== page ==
The Suitsmith pulls the drawstrings tight around the face opening of Taepar Drappo’s coveralls, completing its airtight seal over his body. Taepar’s pulse quickens, and he sucks in a breath, as the silicone respirator housing lowers over his face. The clear plastic face-shield refracts the flickering light from the exposed bulb in the dressing atrium, casting an axis of illusory rainbows around the room. His shallow breath echoes in his ears and fogs the interior of the mask, as the Suitsmith tugs the straps tight around his head.
The broad man at his left he knows only as Jubba. The Soldier’s coveralls are mottled with fabric patches and duct tape — the newer suits having been reserved for the more valuable Scouts. While Taepar is only a Scout’s apprentice, already he outranks his large companion, and has been issued a suit that, while faded and worn, is fully intact. Jubba grunts and knocks his fists together, as the Suitsmith gives him a once-over and a thumbs-up.
No one in the Nethers has more clout than the man to his right. Rosh Tentein isn’t just a Scout. He is the Scout. His forays into the Loft may have left him scarred and hobbled well beyond his fifty years, but he is the man who discovered Eden. And of all those who have seen it since, he is the only man who has survived each time to tell the tale. Taepar swallows in a vain attempt to wet his parched throat. He’s going on his first mission with the Scout. His idol. The savior of his people.
“Ready, men?” Rosh slaps his companions on their shoulders.
Jubba grasps his trident with both hands. “Let’s do this!” Taepar can only smile and nod.
Rosh’s gait favors his left foot as he shuffles toward the airlock. The walls are covered with enlargements of the digital photos he’s taken of Eden. Nestled at the base of steep, rocky cliffs, the verdant valley bursts with color from fruited trees, and flowering shrubs, bisected by a crystalline, rolling river. Having been born and raised in the Nethers, Taepar tries to imagine what it will feel like to one day wade into the fresh water, and breathe the open air, and stroll through the fragrant woods, of the one land that somehow survived Doomsday.
The Doorkeeper pulls a bandanna over his face and wrenches open the airlock, and the trio step through into the ascent tunnel.
“Stay close, but let me have a look around before you come out,” Jubba says. At the top, Jubba pops open the hatch, flooding the cylinder with daylight. Taepar winces from the brightness. He’s had a dozen visits to the Loft for Scout training, but the contrast is jarring every time.
Jubba gives the all-clear signal, and the Scout and his apprentice step from the portal. The former metropolitan landscape that surrounds them is a crumbling, twisted mass of concrete, steel, and glass, covered in a powdery, gray ash that drifts on the intermittent breeze, below a permanent ochre haze. Taepar has seen pictures of the Before, when proud, sprawling cities stretched high into bright, blue skies. When smiling citizens strolled on bare feet over soft, green lawns, feeling the warm, golden sun on their skin. Any such foolishness these days would spell one’s certain demise — a blistered, oozing, wheezing death, from the thousand-rem radiation still believed to infect the outside world.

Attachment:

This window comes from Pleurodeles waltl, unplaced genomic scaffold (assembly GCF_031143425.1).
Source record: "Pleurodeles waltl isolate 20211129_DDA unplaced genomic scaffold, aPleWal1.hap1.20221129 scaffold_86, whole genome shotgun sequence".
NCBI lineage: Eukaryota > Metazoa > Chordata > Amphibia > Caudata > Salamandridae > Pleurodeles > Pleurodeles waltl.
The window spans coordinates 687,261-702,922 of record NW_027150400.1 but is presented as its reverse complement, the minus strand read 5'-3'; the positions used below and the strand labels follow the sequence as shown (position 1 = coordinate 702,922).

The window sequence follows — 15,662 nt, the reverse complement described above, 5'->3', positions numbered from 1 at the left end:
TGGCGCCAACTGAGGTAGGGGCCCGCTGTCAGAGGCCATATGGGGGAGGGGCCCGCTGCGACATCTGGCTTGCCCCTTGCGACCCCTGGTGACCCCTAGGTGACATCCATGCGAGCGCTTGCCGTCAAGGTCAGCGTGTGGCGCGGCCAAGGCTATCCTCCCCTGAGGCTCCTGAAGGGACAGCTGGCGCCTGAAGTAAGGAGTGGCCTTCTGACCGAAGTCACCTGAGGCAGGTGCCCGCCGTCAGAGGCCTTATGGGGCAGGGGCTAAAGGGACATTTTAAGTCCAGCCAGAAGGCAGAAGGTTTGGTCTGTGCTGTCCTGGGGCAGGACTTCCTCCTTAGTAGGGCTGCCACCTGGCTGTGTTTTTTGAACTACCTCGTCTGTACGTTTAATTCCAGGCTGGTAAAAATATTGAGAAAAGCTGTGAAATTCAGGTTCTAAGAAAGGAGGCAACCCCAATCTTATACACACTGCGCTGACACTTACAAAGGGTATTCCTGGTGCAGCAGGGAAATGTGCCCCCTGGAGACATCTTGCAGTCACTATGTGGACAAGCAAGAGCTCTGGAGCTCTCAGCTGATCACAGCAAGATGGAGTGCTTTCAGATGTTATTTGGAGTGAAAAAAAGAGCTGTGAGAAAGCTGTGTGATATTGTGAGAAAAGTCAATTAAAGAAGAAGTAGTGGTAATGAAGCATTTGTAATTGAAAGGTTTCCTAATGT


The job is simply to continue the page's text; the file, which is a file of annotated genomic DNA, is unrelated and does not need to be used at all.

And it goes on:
“You coming, Greenhorn?”
Taepar jumps from Rosh’s interruption. “Sorry.” His face warms with embarrassment.
“Don’t be sorry,” Rosh says. “Be better. We’ve got a lot of ground to cover before nightfall.”
The small band makes its way through what was once a thriving suburbia. Jubba is visibly impatient of Rosh’s slow pace, while Taepar appreciates the opportunity to absorb the bleak surroundings, and imagine what they once had been. Most of the dwellings had been leveled in the relentless waves of nuclear fire, but some parts of the sturdier structures remain erect, lonesome monoliths in an endless desert of cinders. Relics from an extinct civilization.
“Let’s go over the Delphi again,” Jubba says. “When can we expect to see them?”
Rosh clears his phlegmy throat. “We won’t have to worry about them for a while. They don’t venture out of the valley.”
“You sure about that?” Jubba waves his hand. “There’s a thousand places something that small could hide out here.”
“Unless they’ve figured out how to make a radiation suit, they wouldn’t get very far. The Loft would kill them just as quick as it would any of us. They’re smart little bastards, but from what I’ve seen, their intelligence is limited to fashioning a few crude tools, not fabricating radiation-resistant textiles.”
Taepar tries to imagine what the Delphi will look like, if he does have the misfortune of running into them. Rosh’s official report had described them as “large, bipedal opossums.” Back in the Nethers, he’d looked up opossums in the “O” volume of the antique encyclopedia scavenged from the library. They’d reminded him a little of the rats still raised in captivity by the algae farmers, just bigger. Maybe someday, when he is a full-fledged Scout, he’ll be able to afford to buy a rat on special occasions. He’s heard they are a delicious change from the cultured protein soup that makes up every meal in the Nethers.
“Have you ever killed one?” Taepar asks.
Rosh sighs. “No way. They’re too damn quick. And they travel in packs, like wolves. If you ever do see one, take my advice. Run. Run like your life depends on it.” The Scout turns away and says below his breath, “Because it does.”